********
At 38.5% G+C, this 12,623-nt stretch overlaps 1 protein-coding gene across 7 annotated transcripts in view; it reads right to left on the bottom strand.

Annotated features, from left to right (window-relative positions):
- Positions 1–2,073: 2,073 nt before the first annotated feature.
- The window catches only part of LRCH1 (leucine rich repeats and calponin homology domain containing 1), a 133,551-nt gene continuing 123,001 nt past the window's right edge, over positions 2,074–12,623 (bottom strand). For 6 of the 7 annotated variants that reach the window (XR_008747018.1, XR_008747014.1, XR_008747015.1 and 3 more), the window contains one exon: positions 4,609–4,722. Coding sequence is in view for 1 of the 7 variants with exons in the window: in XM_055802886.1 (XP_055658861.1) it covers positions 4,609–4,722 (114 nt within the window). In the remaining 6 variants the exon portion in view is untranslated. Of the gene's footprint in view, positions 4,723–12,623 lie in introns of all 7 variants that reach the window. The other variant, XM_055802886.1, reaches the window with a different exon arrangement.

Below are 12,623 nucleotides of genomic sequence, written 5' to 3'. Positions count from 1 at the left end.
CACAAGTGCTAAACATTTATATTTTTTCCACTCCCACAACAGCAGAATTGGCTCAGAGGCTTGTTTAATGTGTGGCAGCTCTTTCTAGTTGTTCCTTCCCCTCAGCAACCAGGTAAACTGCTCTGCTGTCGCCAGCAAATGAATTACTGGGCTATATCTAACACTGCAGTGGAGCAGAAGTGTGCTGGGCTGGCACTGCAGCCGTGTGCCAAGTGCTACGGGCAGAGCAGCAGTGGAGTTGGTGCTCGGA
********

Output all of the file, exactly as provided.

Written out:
At 38.5% G+C, this 12,623-nt stretch overlaps 1 protein-coding gene across 7 annotated transcripts in view; it reads right to left on the bottom strand.

Annotated features, from left to right (window-relative positions):
- Positions 1–2,073: 2,073 nt before the first annotated feature.
- The window catches only part of LRCH1 (leucine rich repeats and calponin homology domain containing 1), a 133,551-nt gene continuing 123,001 nt past the window's right edge, over positions 2,074–12,623 (bottom strand). For 6 of the 7 annotated variants that reach the window (XR_008747018.1, XR_008747014.1, XR_008747015.1 and 3 more), the window contains one exon: positions 4,609–4,722. Coding sequence is in view for 1 of the 7 variants with exons in the window: in XM_055802886.1 (XP_055658861.1) it covers positions 4,609–4,722 (114 nt within the window). In the remaining 6 variants the exon portion in view is untranslated. Of the gene's footprint in view, positions 4,723–12,623 lie in introns of all 7 variants that reach the window. The other variant, XM_055802886.1, reaches the window with a different exon arrangement.

Below are 12,623 nucleotides of genomic sequence, written 5' to 3'. Positions count from 1 at the left end.
CACAAGTGCTAAACATTTATATTTTTTCCACTCCCACAACAGCAGAATTGGCTCAGAGGCTTGTTTAATGTGTGGCAGCTCTTTCTAGTTGTTCCTTCCCCTCAGCAACCAGGTAAACTGCTCTGCTGTCGCCAGCAAATGAATTACTGGGCTATATCTAACACTGCAGTGGAGCAGAAGTGTGCTGGGCTGGCACTGCAGCCGTGTGCCAAGTGCTACGGGCAGAGCAGCAGTGGAGTTGGTGCTCGGA